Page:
- John Poulos broke down during one of Giuliani’s news conferences, The New York Times Magazine reports.
- The Dominion CEO told The Times he yelled so loudly that his wife and two kids came to check on him.
- A judge recently threw out a motion to dismiss Dominion’s defamation lawsuit against Giuliani.
- See more stories on Insider’s business page.
The head of Dominion Voting Systems broke down in hysterics during a news conference in which Rudy Giuliani spread conspiracy theories that the company manipulated election results as hair dye and sweat dripped down the side of his face, according to The New York Times Magazine.
CEO John Poulos told The Times that he yelled so loudly that his wife and two children came to check on him in his home office and found him crying uncontrollably.
“Oh, my God!” he screamed, according to the story. “I can’t believe what’s going on!”
He told The Times that his teenage children had never seen him emotional about his work and stared at him in shock.
Giuliani held the news conference on November 19, with lawyer and former federal prosecutor Sydney Powell. Both of them spouted misinformation and conspiracy theories about the 2020 election, baselessly claiming that “communist money through Venezuela, Cuba and likely China” had a “massive” influence on Dominion’s operations and that the company played a role in switching votes from former President Donald Trump to Joe Biden.
During the press conference, Giuliani began to sweat, causing a line of dark liquid to run from his hairline down both sides of his face, inspiring a slew of memes mocking the former mayor of New York.
-Matt Gaetz’ Liver ???? (@MattGaetzLiver) November 19, 2020
-Julia Davis (@JuliaDavisNews) November 19, 2020
Poulos told The Times that he felt sympathy for people watching the news conference who were upset that Trump had lost the 2020 election because they would be eager to believe misinformation that validated their frustration. But he told the newspaper he was outraged at Giuliani and Powell for willingly spreading conspiracy theories.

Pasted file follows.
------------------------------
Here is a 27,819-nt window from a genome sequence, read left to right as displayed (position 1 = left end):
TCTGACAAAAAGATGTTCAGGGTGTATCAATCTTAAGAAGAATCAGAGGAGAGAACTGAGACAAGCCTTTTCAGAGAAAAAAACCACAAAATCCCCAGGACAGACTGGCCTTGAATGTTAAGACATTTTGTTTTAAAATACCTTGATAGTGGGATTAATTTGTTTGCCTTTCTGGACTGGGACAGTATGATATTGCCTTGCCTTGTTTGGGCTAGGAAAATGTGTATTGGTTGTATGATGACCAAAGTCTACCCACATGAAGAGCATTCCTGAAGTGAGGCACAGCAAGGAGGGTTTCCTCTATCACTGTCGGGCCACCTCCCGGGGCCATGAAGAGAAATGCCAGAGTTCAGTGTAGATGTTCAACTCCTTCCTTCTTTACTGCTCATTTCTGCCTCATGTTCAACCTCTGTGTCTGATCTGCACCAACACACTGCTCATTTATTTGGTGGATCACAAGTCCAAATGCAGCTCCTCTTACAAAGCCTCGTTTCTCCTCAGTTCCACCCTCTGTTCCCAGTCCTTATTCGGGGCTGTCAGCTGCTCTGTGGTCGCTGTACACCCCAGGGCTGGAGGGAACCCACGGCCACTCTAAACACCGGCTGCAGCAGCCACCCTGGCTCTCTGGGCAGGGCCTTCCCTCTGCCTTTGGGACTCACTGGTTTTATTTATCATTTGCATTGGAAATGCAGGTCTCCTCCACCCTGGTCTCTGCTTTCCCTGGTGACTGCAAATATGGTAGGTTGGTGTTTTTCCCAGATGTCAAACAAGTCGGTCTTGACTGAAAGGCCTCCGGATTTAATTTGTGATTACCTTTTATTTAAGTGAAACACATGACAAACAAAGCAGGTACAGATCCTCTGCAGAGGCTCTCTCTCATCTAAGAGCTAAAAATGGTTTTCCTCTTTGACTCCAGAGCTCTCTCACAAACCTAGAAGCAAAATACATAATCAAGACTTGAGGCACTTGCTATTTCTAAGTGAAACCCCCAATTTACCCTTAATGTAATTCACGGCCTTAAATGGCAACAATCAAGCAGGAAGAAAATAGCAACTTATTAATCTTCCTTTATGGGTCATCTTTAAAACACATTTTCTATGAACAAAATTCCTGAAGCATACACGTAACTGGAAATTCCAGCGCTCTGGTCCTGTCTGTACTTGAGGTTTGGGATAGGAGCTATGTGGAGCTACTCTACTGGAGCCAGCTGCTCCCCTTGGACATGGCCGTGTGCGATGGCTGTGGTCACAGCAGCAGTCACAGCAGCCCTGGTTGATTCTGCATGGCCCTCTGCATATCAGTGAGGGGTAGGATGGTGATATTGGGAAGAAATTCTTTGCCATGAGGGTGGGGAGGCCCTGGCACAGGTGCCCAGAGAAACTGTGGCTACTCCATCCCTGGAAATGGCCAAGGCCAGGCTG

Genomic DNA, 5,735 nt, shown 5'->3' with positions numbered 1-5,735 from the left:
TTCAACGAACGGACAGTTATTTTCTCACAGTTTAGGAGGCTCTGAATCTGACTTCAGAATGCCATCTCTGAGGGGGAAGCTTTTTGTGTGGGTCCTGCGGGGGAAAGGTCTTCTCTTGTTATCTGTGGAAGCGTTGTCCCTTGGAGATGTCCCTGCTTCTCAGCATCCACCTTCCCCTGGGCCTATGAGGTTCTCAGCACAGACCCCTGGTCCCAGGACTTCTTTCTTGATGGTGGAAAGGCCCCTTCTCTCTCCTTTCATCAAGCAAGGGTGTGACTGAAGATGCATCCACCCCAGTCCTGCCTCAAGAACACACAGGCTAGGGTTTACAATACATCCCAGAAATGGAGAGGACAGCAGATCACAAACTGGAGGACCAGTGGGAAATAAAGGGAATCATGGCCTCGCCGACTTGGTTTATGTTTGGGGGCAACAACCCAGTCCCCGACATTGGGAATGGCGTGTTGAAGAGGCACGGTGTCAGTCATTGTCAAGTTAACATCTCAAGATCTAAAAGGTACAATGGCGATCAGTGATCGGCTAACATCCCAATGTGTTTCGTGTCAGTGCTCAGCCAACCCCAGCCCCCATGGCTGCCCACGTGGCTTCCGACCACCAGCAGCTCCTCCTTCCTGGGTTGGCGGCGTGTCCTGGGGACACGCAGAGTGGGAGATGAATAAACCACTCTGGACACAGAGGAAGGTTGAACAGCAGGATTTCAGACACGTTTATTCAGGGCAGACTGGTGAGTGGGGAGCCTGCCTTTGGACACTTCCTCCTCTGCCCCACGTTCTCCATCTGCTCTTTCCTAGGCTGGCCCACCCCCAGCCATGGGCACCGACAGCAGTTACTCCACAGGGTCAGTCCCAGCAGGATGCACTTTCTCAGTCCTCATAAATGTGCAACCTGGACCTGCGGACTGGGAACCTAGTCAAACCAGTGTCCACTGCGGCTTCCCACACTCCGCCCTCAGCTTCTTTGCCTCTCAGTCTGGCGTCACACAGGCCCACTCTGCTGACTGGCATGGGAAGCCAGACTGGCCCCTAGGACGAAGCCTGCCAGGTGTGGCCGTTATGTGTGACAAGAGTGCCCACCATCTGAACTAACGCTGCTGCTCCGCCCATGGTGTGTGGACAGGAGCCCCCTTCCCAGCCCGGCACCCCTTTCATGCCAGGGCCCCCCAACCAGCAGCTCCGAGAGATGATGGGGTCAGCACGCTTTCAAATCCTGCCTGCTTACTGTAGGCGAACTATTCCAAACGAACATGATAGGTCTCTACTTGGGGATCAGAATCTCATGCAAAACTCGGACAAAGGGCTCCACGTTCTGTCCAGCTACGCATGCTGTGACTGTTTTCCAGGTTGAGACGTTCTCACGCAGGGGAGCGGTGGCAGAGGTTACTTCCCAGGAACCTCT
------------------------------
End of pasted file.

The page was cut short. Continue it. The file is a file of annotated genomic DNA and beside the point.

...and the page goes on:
Poulos said he felt watching the news conference the same way many people felt watching the January 6 insurrection at the US Capitol, for which at least 615 people now face charges.
“It was an assault on democracy,” Poulos said.
Eric Coomer, the former director of product strategy and security at Dominion, told The Times he began “sweating and shaking” and thought he might throw up while watching the news conference. Powell had claimed there was a record of Coomer on an “antifa” phone call, which Coomer has adamantly denied. Giuliani also called Coomer a “vicious, vicious man” who wrote “horrible things about the President,” referencing two Facebook posts Coomer made calling Trump “autocratic” and “narcissistic.”
A federal judge recently rejected motions to throw out defamation lawsuits Dominion filed against Guiliani, Powell, and MyPillow CEO Mike Lindell seeking $US1.3 ($AU2) billion in damages.
Coomer has also brought a defamation suit against Joe Oltmann, a Colorado businessman who claimed to have “intercepted” an antifa phone call that included Coomer on the “Conservative Daily Podcast.” That suit lists Guiliani, Powell, and the Trump campaign among 14 defendants.